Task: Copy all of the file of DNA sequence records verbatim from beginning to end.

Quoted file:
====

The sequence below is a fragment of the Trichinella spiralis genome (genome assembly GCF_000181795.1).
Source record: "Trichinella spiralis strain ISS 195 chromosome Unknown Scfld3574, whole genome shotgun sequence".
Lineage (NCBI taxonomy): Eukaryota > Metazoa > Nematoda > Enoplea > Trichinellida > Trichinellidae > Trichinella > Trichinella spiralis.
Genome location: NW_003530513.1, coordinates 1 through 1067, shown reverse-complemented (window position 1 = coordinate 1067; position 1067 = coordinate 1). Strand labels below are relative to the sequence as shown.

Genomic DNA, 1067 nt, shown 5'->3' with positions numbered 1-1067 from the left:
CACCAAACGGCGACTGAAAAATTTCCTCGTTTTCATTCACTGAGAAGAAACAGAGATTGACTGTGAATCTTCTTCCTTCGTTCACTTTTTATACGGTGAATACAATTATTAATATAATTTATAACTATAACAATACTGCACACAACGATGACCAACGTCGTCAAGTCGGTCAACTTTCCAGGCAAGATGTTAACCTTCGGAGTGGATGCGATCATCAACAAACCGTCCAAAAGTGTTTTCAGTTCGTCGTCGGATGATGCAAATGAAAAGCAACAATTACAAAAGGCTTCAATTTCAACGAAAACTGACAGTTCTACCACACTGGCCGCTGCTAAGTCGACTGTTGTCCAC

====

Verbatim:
The sequence below is a fragment of the Trichinella spiralis genome (genome assembly GCF_000181795.1).
Source record: "Trichinella spiralis strain ISS 195 chromosome Unknown Scfld3574, whole genome shotgun sequence".
Lineage (NCBI taxonomy): Eukaryota > Metazoa > Nematoda > Enoplea > Trichinellida > Trichinellidae > Trichinella > Trichinella spiralis.
Genome location: NW_003530513.1, coordinates 1 through 1067, shown reverse-complemented (window position 1 = coordinate 1067; position 1067 = coordinate 1). Strand labels below are relative to the sequence as shown.

Genomic DNA, 1067 nt, shown 5'->3' with positions numbered 1-1067 from the left:
CACCAAACGGCGACTGAAAAATTTCCTCGTTTTCATTCACTGAGAAGAAACAGAGATTGACTGTGAATCTTCTTCCTTCGTTCACTTTTTATACGGTGAATACAATTATTAATATAATTTATAACTATAACAATACTGCACACAACGATGACCAACGTCGTCAAGTCGGTCAACTTTCCAGGCAAGATGTTAACCTTCGGAGTGGATGCGATCATCAACAAACCGTCCAAAAGTGTTTTCAGTTCGTCGTCGGATGATGCAAATGAAAAGCAACAATTACAAAAGGCTTCAATTTCAACGAAAACTGACAGTTCTACCACACTGGCCGCTGCTAAGTCGACTGTTGTCCAC